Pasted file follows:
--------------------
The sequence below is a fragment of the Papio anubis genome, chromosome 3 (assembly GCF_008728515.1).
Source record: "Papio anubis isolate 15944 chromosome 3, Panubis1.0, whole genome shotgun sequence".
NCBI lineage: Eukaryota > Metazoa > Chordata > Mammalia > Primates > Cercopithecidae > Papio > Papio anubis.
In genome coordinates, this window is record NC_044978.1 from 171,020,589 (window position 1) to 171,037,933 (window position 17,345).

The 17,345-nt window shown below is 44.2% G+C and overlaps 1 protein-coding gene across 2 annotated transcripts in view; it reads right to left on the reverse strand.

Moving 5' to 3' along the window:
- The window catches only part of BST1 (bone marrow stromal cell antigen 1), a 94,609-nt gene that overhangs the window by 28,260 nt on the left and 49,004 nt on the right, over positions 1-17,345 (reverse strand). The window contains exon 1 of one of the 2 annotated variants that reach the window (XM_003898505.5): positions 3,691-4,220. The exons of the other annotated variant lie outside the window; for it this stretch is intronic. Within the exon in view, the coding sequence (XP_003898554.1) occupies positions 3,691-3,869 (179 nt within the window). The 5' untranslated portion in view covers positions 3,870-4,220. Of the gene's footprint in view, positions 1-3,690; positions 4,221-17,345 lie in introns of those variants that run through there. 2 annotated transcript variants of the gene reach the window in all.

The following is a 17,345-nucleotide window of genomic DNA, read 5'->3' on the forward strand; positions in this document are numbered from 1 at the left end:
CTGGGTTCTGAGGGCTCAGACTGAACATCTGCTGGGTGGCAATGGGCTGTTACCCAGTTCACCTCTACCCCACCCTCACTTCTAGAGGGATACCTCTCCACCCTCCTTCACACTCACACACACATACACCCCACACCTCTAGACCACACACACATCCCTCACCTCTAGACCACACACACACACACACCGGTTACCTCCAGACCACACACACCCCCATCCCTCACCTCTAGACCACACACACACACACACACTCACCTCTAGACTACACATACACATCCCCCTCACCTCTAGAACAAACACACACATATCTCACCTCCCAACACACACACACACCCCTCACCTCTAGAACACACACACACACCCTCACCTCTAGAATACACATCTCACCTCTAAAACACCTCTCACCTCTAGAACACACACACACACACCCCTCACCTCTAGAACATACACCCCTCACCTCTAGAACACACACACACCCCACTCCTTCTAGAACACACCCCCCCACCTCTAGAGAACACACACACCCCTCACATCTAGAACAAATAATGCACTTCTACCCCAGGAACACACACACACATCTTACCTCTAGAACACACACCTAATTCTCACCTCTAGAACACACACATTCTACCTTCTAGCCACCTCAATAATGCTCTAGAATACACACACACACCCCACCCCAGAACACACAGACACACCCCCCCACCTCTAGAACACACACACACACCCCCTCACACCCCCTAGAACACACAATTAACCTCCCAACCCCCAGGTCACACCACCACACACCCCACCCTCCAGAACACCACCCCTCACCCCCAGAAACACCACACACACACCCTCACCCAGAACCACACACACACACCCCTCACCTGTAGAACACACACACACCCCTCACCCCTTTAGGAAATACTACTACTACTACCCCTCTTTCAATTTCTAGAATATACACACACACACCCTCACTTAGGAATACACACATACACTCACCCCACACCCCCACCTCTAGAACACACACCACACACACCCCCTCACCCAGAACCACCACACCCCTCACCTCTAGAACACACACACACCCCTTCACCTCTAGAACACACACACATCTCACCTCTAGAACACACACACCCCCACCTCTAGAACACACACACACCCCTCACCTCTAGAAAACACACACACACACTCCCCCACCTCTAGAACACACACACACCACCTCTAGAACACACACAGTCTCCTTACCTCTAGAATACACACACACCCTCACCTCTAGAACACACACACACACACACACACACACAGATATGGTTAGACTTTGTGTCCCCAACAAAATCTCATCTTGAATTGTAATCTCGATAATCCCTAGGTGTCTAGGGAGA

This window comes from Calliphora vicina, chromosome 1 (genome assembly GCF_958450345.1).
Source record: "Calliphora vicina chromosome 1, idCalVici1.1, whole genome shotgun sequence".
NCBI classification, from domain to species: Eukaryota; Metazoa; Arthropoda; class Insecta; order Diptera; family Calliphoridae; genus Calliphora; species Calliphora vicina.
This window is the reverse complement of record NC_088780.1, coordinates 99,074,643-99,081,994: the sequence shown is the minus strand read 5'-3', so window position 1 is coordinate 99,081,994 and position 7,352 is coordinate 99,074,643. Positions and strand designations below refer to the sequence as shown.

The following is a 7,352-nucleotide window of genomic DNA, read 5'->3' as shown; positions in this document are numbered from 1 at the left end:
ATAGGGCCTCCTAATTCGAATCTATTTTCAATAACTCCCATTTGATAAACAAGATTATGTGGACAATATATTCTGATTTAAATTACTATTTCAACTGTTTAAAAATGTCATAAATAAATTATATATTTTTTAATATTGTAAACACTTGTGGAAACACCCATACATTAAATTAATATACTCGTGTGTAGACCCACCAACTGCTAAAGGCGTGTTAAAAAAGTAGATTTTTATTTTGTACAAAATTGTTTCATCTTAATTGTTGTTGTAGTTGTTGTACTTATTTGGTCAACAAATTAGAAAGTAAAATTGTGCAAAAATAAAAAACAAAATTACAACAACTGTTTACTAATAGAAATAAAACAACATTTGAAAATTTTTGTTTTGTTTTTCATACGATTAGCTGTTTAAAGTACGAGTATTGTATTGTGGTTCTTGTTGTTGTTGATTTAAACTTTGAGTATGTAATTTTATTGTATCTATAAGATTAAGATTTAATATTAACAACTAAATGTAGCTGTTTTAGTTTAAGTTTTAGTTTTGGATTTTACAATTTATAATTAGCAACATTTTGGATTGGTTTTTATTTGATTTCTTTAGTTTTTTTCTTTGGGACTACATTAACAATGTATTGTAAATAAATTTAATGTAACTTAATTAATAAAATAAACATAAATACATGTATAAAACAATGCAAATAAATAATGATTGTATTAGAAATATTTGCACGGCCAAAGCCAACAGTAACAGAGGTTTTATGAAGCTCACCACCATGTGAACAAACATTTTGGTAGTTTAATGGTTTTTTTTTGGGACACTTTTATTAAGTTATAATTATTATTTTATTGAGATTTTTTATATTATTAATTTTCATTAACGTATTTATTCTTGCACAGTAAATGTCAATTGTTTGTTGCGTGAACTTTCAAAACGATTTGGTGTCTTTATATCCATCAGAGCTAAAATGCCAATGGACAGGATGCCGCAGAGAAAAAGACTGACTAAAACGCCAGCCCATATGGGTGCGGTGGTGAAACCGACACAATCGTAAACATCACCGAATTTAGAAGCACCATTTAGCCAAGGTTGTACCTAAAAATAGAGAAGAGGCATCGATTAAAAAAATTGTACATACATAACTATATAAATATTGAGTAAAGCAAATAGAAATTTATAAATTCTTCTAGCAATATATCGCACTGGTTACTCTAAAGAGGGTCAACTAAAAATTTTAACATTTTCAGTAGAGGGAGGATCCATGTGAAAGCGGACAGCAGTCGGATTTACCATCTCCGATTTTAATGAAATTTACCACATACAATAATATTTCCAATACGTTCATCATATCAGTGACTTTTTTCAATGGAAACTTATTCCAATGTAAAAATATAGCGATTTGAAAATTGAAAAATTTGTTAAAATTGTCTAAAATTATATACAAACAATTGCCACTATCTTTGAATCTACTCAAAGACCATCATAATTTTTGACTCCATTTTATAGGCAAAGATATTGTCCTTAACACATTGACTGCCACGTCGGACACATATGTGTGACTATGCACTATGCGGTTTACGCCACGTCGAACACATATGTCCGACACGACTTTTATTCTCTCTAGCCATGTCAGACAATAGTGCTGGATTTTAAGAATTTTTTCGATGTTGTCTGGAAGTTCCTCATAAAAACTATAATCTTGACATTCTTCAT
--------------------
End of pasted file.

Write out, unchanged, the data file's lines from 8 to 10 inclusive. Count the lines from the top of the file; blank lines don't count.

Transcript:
The following is a 17,345-nucleotide window of genomic DNA, read 5'->3' on the forward strand; positions in this document are numbered from 1 at the left end:
CTGGGTTCTGAGGGCTCAGACTGAACATCTGCTGGGTGGCAATGGGCTGTTACCCAGTTCACCTCTACCCCACCCTCACTTCTAGAGGGATACCTCTCCACCCTCCTTCACACTCACACACACATACACCCCACACCTCTAGACCACACACACATCCCTCACCTCTAGACCACACACACACACACACCGGTTACCTCCAGACCACACACACCCCCATCCCTCACCTCTAGACCACACACACACACACACACTCACCTCTAGACTACACATACACATCCCCCTCACCTCTAGAACAAACACACACATATCTCACCTCCCAACACACACACACACCCCTCACCTCTAGAACACACACACACACCCTCACCTCTAGAATACACATCTCACCTCTAAAACACCTCTCACCTCTAGAACACACACACACACACCCCTCACCTCTAGAACATACACCCCTCACCTCTAGAACACACACACACCCCACTCCTTCTAGAACACACCCCCCCACCTCTAGAGAACACACACACCCCTCACATCTAGAACAAATAATGCACTTCTACCCCAGGAACACACACACACATCTTACCTCTAGAACACACACCTAATTCTCACCTCTAGAACACACACATTCTACCTTCTAGCCACCTCAATAATGCTCTAGAATACACACACACACCCCACCCCAGAACACACAGACACACCCCCCCACCTCTAGAACACACACACACACCCCCTCACACCCCCTAGAACACACAATTAACCTCCCAACCCCCAGGTCACACCACCACACACCCCACCCTCCAGAACACCACCCCTCACCCCCAGAAACACCACACACACACCCTCACCCAGAACCACACACACACACCCCTCACCTGTAGAACACACACACACCCCTCACCCCTTTAGGAAATACTACTACTACTACCCCTCTTTCAATTTCTAGAATATACACACACACACCCTCACTTAGGAATACACACATACACTCACCCCACACCCCCACCTCTAGAACACACACCACACACACCCCCTCACCCAGAACCACCACACCCCTCACCTCTAGAACACACACACACCCCTTCACCTCTAGAACACACACACATCTCACCTCTAGAACACACACACCCCCACCTCTAGAACACACACACACCCCTCACCTCTAGAAAACACACACACACACTCCCCCACCTCTAGAACACACACACACCACCTCTAGAACACACACAGTCTCCTTACCTCTAGAATACACACACACCCTCACCTCTAGAACACACACACACACACACACACACACAGATATGGTTAGACTTTGTGTCCCCAACAAAATCTCATCTTGAATTGTAATCTCGATAATCCCTAGGTGTCTAGGGAGA

This window comes from Calliphora vicina, chromosome 1 (genome assembly GCF_958450345.1).